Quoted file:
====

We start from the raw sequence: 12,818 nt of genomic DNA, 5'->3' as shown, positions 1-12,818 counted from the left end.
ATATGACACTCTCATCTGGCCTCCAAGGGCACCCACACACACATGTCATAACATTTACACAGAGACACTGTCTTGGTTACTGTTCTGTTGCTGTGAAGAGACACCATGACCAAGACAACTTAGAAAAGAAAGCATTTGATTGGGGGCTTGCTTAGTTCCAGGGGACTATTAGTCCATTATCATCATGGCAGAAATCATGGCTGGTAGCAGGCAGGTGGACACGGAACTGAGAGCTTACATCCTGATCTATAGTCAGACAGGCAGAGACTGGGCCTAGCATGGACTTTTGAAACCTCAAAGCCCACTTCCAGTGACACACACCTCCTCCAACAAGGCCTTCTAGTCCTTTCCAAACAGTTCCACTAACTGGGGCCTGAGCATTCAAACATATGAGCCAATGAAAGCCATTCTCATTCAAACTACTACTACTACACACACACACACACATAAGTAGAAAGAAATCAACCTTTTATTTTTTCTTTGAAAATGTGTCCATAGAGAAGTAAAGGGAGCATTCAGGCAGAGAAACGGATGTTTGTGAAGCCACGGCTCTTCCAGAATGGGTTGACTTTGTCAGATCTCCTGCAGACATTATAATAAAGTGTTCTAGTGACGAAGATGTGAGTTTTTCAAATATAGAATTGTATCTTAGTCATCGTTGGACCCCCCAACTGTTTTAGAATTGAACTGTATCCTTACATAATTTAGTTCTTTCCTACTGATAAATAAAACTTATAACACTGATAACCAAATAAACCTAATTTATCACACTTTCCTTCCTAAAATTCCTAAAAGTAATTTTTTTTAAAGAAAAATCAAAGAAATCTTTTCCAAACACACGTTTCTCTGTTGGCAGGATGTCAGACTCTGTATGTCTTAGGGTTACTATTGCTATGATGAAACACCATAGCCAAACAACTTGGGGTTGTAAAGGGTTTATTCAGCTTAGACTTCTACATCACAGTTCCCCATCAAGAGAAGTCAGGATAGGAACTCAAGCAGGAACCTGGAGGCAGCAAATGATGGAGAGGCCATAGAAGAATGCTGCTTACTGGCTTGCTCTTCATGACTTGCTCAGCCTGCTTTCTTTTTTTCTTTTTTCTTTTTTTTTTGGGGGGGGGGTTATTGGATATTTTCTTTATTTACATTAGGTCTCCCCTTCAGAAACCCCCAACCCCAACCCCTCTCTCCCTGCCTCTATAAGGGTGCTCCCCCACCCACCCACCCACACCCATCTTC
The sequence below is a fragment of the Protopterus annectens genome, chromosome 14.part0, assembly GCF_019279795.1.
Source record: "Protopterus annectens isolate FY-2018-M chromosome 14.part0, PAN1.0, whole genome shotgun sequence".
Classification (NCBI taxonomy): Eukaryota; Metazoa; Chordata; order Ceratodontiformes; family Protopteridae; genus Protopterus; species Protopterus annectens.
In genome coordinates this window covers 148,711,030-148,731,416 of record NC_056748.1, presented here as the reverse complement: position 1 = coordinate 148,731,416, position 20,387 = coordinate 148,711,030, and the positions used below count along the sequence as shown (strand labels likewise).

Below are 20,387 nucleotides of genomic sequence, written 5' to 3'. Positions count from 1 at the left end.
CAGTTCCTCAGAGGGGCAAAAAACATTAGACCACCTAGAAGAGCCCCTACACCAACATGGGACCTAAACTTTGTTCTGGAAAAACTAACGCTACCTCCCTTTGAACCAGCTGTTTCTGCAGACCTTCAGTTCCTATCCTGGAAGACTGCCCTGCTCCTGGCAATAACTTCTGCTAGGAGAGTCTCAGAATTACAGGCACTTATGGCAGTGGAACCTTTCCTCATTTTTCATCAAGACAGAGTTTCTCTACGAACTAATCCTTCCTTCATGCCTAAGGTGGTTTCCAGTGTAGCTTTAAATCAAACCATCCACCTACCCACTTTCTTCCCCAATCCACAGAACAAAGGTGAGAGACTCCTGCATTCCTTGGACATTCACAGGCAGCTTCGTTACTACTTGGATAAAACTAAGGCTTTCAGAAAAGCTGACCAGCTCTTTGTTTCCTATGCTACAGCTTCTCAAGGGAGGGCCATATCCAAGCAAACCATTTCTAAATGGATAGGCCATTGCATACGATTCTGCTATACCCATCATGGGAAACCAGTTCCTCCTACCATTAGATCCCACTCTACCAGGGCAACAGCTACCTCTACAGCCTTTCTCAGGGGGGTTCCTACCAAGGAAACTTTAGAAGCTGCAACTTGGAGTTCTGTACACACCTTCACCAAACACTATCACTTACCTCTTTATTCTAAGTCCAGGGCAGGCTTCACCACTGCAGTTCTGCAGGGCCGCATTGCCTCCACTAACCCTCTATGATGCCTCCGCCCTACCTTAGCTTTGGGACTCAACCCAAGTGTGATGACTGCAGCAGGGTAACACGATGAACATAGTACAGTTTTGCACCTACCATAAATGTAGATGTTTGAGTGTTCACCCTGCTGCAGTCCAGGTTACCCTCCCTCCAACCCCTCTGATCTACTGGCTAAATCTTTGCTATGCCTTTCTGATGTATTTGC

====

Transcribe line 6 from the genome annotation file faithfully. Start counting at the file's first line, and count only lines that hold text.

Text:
In genome coordinates this window covers 148,711,030-148,731,416 of record NC_056748.1, presented here as the reverse complement: position 1 = coordinate 148,731,416, position 20,387 = coordinate 148,711,030, and the positions used below count along the sequence as shown (strand labels likewise).